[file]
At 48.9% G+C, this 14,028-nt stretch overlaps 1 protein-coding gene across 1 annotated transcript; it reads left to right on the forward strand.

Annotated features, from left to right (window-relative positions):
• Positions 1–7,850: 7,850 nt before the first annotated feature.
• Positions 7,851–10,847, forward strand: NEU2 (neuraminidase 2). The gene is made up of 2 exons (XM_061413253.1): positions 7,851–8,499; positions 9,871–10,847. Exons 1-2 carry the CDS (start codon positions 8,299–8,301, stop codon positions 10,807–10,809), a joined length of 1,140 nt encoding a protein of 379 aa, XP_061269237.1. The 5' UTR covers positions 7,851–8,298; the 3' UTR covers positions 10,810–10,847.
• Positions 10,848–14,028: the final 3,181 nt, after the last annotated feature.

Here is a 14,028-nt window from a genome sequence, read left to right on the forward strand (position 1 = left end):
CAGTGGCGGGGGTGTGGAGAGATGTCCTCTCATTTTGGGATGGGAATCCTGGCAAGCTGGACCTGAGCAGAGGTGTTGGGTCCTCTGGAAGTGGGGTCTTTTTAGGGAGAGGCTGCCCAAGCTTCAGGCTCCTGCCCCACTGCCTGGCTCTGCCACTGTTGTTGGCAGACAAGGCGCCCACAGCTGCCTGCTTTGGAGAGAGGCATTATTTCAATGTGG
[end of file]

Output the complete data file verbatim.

At 48.9% G+C, this 14,028-nt stretch overlaps 1 protein-coding gene across 1 annotated transcript; it reads left to right on the forward strand.

Annotated features, from left to right (window-relative positions):
• Positions 1–7,850: 7,850 nt before the first annotated feature.
• Positions 7,851–10,847, forward strand: NEU2 (neuraminidase 2). The gene is made up of 2 exons (XM_061413253.1): positions 7,851–8,499; positions 9,871–10,847. Exons 1-2 carry the CDS (start codon positions 8,299–8,301, stop codon positions 10,807–10,809), a joined length of 1,140 nt encoding a protein of 379 aa, XP_061269237.1. The 5' UTR covers positions 7,851–8,298; the 3' UTR covers positions 10,810–10,847.
• Positions 10,848–14,028: the final 3,181 nt, after the last annotated feature.

Here is a 14,028-nt window from a genome sequence, read left to right on the forward strand (position 1 = left end):
CAGTGGCGGGGGTGTGGAGAGATGTCCTCTCATTTTGGGATGGGAATCCTGGCAAGCTGGACCTGAGCAGAGGTGTTGGGTCCTCTGGAAGTGGGGTCTTTTTAGGGAGAGGCTGCCCAAGCTTCAGGCTCCTGCCCCACTGCCTGGCTCTGCCACTGTTGTTGGCAGACAAGGCGCCCACAGCTGCCTGCTTTGGAGAGAGGCATTATTTCAATGTGG